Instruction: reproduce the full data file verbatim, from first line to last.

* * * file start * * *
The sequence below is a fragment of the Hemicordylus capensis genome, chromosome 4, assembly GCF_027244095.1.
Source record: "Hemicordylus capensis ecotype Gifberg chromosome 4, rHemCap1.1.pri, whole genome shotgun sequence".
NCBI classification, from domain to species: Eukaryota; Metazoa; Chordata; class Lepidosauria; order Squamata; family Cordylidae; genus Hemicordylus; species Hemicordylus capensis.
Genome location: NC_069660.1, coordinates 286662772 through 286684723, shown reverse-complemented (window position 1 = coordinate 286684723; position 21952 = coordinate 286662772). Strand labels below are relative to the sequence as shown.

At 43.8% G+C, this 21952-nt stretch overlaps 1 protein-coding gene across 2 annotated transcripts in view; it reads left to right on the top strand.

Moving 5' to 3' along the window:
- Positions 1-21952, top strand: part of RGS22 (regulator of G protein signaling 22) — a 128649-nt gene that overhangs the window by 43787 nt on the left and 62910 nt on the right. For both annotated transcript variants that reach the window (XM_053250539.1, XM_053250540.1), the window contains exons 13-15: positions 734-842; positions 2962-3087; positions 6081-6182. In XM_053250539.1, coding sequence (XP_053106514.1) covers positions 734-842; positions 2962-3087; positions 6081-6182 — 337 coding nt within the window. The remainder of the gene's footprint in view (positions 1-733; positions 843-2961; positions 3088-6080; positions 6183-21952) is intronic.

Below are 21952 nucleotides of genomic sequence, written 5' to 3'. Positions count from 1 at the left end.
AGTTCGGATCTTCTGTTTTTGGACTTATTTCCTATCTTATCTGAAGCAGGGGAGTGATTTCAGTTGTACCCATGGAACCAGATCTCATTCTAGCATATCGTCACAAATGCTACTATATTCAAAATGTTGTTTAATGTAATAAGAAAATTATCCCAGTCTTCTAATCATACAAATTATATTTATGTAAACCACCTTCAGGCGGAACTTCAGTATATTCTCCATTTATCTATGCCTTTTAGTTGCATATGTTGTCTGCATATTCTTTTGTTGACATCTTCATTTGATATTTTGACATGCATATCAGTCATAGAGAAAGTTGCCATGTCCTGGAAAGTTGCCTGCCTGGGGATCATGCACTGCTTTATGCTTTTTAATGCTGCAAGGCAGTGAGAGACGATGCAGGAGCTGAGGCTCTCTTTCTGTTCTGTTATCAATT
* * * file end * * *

The sequence below is a fragment of the Hemicordylus capensis genome, chromosome 4, assembly GCF_027244095.1.
Source record: "Hemicordylus capensis ecotype Gifberg chromosome 4, rHemCap1.1.pri, whole genome shotgun sequence".
NCBI classification, from domain to species: Eukaryota; Metazoa; Chordata; class Lepidosauria; order Squamata; family Cordylidae; genus Hemicordylus; species Hemicordylus capensis.
Genome location: NC_069660.1, coordinates 286662772 through 286684723, shown reverse-complemented (window position 1 = coordinate 286684723; position 21952 = coordinate 286662772). Strand labels below are relative to the sequence as shown.

At 43.8% G+C, this 21952-nt stretch overlaps 1 protein-coding gene across 2 annotated transcripts in view; it reads left to right on the top strand.

Moving 5' to 3' along the window:
- Positions 1-21952, top strand: part of RGS22 (regulator of G protein signaling 22) — a 128649-nt gene that overhangs the window by 43787 nt on the left and 62910 nt on the right. For both annotated transcript variants that reach the window (XM_053250539.1, XM_053250540.1), the window contains exons 13-15: positions 734-842; positions 2962-3087; positions 6081-6182. In XM_053250539.1, coding sequence (XP_053106514.1) covers positions 734-842; positions 2962-3087; positions 6081-6182 — 337 coding nt within the window. The remainder of the gene's footprint in view (positions 1-733; positions 843-2961; positions 3088-6080; positions 6183-21952) is intronic.

Below are 21952 nucleotides of genomic sequence, written 5' to 3'. Positions count from 1 at the left end.
AGTTCGGATCTTCTGTTTTTGGACTTATTTCCTATCTTATCTGAAGCAGGGGAGTGATTTCAGTTGTACCCATGGAACCAGATCTCATTCTAGCATATCGTCACAAATGCTACTATATTCAAAATGTTGTTTAATGTAATAAGAAAATTATCCCAGTCTTCTAATCATACAAATTATATTTATGTAAACCACCTTCAGGCGGAACTTCAGTATATTCTCCATTTATCTATGCCTTTTAGTTGCATATGTTGTCTGCATATTCTTTTGTTGACATCTTCATTTGATATTTTGACATGCATATCAGTCATAGAGAAAGTTGCCATGTCCTGGAAAGTTGCCTGCCTGGGGATCATGCACTGCTTTATGCTTTTTAATGCTGCAAGGCAGTGAGAGACGATGCAGGAGCTGAGGCTCTCTTTCTGTTCTGTTATCAATT